Tribune News Service
New Delhi, July 28
The Supreme Court on Tuesday asked the Chief Ministers of Punjab and Haryana to attempt a negotiated settlement of the Sutlej-Yamuna Link (SYL) Canal issue that has defied any solution for decades despite several rounds of litigation.
A Bench headed by Justice Arun Mishra said talks should be held between the two states at the highest political level.
Stating that the Centre had been trying to facilitate talks between the two sides, Attorney General KK Venugopal requested the top court to give more time for the purpose.
Punjab was represented by a team of lawyers led by senior advocate RS Suri while senior advocate Shyam Divan led the battery of lawyers who appeared on behalf of Haryana.
The Bench, which wanted the two states to clearly tell it if they could solve it through negotiations or not, indicated the matter would be taken up in the third week of August.
Punjab has been demanding a negotiated settlement between the two states with the help of the Centre while Haryana maintained it can’t be made to wait indefinitely despite having a decree in its favour.
The Union Jal Shakti Ministry has already convened several meetings — attended by Chief Secretaries of the two states — which remained inconclusive.
The Supreme Court had earlier told the Centre, Punjab and Haryana to conclude their talks on the construction of the SYL canal “as soon as it can be”. Else, it would proceed to decide the matter, it had said.
At the root of the problem is the controversial 1981 water-sharing agreement after Haryana was carved out of Punjab in 1966. For effective allocation of water, the SYL canal was to be constructed and the two states were required to construct their portions within their territories.
While Haryana constructed its portion of SYL canal, after the initial phase, Punjab stopped the work, leading to multiple cases.
In 2004, the Congress government in Punjab came out with the Punjab Termination of Agreement Act to terminate the 1981 agreement and all other pacts relating to sharing waters of the Ravi and the Beas rivers.
In 2002, the Supreme Court had decreed Haryana’s suit and ordered Punjab to honour its commitments on water sharing.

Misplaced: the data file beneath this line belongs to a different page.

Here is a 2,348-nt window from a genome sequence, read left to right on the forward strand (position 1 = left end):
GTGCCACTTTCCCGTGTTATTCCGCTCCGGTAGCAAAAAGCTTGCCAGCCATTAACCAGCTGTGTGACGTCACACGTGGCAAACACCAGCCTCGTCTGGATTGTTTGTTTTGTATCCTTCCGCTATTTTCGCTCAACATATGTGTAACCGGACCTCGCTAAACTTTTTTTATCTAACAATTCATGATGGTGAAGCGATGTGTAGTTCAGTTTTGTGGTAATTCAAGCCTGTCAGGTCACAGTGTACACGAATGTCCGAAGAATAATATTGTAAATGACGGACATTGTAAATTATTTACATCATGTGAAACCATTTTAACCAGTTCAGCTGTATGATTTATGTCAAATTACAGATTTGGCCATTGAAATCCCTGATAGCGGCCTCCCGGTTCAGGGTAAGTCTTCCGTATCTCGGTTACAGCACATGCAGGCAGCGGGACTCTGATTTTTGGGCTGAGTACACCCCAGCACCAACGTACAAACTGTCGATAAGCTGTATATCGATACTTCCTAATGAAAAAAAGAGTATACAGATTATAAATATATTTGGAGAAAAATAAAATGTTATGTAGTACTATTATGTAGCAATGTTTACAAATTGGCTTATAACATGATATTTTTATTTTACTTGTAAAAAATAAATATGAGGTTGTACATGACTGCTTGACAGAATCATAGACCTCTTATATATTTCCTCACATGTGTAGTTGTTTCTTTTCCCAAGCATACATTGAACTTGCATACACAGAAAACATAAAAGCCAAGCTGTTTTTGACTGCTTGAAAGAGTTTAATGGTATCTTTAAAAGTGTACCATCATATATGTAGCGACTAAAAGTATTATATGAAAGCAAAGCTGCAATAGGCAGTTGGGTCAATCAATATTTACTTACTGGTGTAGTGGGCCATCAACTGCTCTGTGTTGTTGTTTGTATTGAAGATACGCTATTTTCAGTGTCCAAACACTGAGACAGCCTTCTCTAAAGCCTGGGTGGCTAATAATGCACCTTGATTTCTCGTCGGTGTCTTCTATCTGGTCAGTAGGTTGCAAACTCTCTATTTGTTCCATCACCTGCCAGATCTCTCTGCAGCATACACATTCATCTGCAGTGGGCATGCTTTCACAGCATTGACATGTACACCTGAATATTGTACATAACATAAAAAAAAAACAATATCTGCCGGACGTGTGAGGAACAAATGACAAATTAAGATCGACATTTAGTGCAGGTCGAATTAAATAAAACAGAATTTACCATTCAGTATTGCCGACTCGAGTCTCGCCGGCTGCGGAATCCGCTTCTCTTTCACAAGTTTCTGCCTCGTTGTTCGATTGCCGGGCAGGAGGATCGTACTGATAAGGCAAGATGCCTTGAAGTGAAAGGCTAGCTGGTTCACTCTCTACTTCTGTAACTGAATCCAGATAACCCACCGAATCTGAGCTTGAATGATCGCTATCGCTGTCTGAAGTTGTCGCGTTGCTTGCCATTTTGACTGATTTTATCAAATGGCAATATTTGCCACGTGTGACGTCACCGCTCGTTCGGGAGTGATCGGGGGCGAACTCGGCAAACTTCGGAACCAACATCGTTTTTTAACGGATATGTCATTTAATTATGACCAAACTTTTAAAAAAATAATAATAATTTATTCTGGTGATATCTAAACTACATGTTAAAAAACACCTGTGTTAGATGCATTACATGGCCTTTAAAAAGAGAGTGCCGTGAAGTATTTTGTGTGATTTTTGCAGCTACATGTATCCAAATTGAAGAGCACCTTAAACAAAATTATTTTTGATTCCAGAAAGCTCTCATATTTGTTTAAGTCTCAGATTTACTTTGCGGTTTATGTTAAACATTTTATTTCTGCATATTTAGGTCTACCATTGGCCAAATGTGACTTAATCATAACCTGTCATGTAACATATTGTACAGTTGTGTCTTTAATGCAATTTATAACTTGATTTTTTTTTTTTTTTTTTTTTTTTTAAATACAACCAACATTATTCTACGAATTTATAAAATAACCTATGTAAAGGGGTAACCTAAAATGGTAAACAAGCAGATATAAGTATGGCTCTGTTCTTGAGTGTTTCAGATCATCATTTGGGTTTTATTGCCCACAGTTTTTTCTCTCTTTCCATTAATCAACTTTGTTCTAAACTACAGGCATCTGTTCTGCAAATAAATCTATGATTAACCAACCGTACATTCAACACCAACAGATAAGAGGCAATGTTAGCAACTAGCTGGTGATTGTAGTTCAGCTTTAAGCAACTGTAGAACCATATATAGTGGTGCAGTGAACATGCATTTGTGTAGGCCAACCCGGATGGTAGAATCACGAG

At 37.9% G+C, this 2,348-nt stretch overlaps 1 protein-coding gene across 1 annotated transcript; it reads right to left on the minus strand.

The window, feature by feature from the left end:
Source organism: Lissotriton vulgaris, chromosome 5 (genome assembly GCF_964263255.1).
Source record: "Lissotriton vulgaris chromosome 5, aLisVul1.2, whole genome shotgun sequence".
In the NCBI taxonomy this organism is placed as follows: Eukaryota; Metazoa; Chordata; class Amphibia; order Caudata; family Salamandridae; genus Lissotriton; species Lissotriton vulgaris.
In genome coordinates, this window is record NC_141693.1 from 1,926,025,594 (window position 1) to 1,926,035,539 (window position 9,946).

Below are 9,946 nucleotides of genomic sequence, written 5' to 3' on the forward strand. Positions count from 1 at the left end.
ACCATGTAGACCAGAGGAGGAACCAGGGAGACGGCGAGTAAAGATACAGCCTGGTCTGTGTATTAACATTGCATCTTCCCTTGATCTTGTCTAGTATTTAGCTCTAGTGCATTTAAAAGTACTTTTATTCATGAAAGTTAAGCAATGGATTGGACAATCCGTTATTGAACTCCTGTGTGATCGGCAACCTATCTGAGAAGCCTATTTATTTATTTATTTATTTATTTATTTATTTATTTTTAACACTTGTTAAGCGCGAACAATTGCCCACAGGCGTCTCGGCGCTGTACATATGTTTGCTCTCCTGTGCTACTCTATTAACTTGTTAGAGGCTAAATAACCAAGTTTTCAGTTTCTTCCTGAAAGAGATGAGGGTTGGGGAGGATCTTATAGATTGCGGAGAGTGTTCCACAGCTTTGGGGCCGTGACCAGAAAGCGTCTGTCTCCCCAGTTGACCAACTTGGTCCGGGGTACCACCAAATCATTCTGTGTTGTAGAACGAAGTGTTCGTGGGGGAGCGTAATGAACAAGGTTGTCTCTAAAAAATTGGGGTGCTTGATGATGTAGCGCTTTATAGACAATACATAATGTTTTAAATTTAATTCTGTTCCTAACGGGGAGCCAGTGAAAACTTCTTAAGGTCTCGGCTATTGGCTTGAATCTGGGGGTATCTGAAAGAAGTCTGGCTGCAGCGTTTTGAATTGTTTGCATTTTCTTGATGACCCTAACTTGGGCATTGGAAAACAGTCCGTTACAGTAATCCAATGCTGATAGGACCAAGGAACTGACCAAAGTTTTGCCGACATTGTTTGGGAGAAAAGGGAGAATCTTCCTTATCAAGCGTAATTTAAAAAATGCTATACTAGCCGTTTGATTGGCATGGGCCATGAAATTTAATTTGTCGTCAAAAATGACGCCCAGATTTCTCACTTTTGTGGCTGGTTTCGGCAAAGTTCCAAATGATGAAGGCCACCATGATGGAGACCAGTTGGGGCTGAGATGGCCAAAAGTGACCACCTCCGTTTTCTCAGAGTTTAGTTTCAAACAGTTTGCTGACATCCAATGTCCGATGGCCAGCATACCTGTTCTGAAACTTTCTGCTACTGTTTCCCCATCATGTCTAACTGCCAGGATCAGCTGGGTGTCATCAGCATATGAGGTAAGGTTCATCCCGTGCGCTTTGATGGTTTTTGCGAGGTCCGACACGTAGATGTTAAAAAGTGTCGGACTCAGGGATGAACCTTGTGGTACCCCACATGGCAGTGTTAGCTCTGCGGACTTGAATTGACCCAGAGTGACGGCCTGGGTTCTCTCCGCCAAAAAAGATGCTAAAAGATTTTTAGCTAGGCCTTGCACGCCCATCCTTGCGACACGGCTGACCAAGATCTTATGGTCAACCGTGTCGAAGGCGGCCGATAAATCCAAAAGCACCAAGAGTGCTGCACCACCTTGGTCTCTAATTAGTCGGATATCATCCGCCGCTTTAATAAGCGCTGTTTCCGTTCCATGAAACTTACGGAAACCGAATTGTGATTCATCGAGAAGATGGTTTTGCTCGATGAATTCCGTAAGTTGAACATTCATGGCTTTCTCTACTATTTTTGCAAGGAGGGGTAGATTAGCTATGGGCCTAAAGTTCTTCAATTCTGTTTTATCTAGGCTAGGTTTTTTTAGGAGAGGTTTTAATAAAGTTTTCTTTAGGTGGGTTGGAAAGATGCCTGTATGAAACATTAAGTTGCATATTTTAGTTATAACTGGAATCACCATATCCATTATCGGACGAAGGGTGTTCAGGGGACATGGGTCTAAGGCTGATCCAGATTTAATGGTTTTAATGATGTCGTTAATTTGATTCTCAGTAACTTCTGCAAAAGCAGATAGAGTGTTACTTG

Punjab filed an original suit that was rejected in 2004 by the Supreme Court which asked the Centre to take over the remaining infrastructure work of the SYL canal project.
In November 2016, the Supreme Court had declared the law passed by the Punjab Assembly in 2004, terminating the SYL canal water-sharing agreement with neighbouring states, as unconstitutional. It had answered in the negative all four questions referred to it in a Presidential Reference.
But in early 2017, Punjab returned the land — on which canal was to be constructed — to the landowners.
The top court has said repeatedly it didn’t intend to revisit the facts and issues already adjudicated upon. The decree already passed has to be executed and it should not be treated as a paper decree, it had said.
Haryana maintains that it cannot be made to wait long for construction of the canal. Any further delay in execution of the top court’s decree passed in 2002 would lead to people losing faith in the judicial system, it has said.
On the other hand, Punjab says the decree was not executable and the state required time to argue its case. It has told the Supreme Court that the canal land returned to the landowners could not be recovered.
Punjab has contended that there were difficulties in implementation of the court’s decree. The decree was premised on the fact that there was enough water in the river. But now there is not much water flow, making it impossible to give effect to it.
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